May 14 (UPI) -- The United States condemns China's attempts to "steal" U.S. intellectual property and data related to COVID-19 research, Secretary of State Mike Pompeo said Thursday after federal authorities warned the Chinese government was looking to hack U.S. organizations.
The statement of condemnation follows the Federal Bureau of Investigation and the Cybersecurity and Infrastructure Security Agency issuing a public service announcement on Wednesday to warn U.S. organizations researching the coronavirus to be on the lookout for suspicious activity, stating "China's efforts to target these sectors pose a significant threat to our nation's response to COVID-19."
The United States' top diplomat called on the People's Republic of China to "cease this malicious activity."
"The PRC's behavior in cyberspace is an extension of its counterproductive actions throughout the COVID-19 pandemic," Pompeo said in a statement Thursday. "While the United States and our allies and partners are coordinating a collective, transparent response to save lives, the PRC continues to silence scientists journalists and citizens, and to spread disinformation, which has exacerbated the dangers of this health crisis."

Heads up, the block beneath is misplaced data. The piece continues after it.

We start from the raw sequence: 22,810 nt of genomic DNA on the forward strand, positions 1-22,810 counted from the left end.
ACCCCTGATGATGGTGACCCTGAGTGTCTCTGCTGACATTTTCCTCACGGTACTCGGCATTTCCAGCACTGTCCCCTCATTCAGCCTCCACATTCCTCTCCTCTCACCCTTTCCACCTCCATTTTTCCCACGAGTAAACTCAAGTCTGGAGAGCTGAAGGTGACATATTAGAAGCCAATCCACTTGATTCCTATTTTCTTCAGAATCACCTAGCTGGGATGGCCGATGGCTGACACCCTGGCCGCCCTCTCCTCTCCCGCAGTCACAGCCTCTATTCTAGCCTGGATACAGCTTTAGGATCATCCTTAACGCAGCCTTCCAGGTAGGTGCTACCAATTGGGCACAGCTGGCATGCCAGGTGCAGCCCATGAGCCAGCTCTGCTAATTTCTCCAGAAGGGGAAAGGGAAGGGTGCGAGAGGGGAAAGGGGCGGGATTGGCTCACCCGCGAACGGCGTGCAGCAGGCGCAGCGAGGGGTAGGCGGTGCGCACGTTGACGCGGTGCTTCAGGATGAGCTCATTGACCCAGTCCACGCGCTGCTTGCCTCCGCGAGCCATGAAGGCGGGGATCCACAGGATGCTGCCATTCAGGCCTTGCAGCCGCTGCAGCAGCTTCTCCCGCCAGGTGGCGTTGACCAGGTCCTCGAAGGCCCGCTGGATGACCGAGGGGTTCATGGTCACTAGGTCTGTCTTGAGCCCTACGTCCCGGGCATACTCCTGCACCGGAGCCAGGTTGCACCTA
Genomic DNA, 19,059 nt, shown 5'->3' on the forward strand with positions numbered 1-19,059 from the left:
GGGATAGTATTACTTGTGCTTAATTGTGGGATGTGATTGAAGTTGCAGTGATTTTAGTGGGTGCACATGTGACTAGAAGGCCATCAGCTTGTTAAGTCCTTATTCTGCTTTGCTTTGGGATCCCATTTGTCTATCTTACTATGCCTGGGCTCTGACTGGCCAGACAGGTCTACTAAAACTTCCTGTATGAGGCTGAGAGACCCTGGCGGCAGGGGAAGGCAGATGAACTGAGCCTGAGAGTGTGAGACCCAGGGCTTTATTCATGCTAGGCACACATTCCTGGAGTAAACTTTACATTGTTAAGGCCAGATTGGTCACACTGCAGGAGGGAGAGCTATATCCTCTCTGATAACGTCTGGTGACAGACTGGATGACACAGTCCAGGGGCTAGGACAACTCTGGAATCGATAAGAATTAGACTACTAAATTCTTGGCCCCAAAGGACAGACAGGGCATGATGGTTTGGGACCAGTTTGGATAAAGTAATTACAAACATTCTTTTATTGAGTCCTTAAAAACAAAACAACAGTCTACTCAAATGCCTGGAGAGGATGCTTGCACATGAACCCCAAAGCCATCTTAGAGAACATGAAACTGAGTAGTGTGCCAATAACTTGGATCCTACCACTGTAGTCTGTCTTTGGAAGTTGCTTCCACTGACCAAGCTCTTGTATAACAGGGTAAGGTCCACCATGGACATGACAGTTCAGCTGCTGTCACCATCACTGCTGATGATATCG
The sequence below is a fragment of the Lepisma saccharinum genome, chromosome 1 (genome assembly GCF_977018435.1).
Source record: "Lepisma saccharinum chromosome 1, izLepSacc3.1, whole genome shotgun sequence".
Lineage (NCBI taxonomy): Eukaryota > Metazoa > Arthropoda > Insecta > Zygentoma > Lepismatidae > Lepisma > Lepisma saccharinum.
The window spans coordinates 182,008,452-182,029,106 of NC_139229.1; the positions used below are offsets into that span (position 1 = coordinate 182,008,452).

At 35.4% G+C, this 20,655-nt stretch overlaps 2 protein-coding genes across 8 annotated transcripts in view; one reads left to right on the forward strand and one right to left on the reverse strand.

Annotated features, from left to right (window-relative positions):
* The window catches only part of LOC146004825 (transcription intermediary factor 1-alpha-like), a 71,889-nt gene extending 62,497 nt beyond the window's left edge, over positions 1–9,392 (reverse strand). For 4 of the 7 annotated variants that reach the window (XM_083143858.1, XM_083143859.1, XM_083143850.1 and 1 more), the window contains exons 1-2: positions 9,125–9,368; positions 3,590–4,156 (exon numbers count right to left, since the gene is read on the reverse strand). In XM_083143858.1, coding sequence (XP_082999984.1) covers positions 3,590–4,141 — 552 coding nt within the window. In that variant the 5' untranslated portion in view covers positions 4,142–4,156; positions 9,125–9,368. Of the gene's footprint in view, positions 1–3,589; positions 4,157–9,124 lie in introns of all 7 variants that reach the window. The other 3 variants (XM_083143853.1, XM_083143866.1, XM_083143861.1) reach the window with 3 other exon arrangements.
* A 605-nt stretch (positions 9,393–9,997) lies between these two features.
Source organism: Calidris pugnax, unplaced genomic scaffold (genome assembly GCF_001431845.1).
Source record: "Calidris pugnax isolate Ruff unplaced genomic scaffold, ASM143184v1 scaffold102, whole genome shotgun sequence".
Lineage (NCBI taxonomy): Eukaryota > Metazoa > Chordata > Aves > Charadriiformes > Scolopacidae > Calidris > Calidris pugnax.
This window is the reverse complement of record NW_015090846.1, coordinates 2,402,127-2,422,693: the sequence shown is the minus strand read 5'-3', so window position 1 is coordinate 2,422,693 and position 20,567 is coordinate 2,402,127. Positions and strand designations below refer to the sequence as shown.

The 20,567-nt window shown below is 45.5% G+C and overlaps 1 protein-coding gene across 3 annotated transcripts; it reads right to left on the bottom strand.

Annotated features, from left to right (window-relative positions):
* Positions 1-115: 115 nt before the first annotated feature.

According to the Wednesday warning from the FBI and the Department of Homeland Security's CISA, actors on China's behalf have been "observed" attempting to find and "illicitly obtain" U.S. intellectual property and public health data related to vaccines, treatments and testing through networks and personnel connected to COVID-19 research.
Pompeo reiterated that theft of this information may jeopardize treatment options in the United States.
Following the release of the FBI report, China chastized it as "slanderous," stating the Chinese Communist Party has no need to steal such information as it is "leading the world in COVID-19 treatment and vaccine research."
Foreign Ministry Spokesman Zhao Lijian said during a regular press briefing Thursday China is a victim of cyberattacks and opposes it in all forms, accusing the United States of spreading rumors to "scapegoat" from its own response.
"It should not seek to distract attention and deflect responsibility by unrelentingly pinning the blame on others," he said.
Tensions between the two countries have risen amid the coronavirus pandemic as the United States has repeatedly accused China of attempting to coverup its initial outbreak -- accusations that China, ground zero of the virus, has denied.
The United States has also frequently accused the Asian nation of withholding key information about COVID-19, including the identity of the so-called patient zero, and Pompeo early this month blamed China's opacity and efforts to conceal the outbreak for the hundreds of thousands of deaths attributed to the virus.
The disease, which emerged in early December in the central Chinese city of Wuhan, has since infected the world over, claiming more than 300,000 lives and sickening more than 4.4 million people, according to a live tracker of the virus by Johns Hopkins University.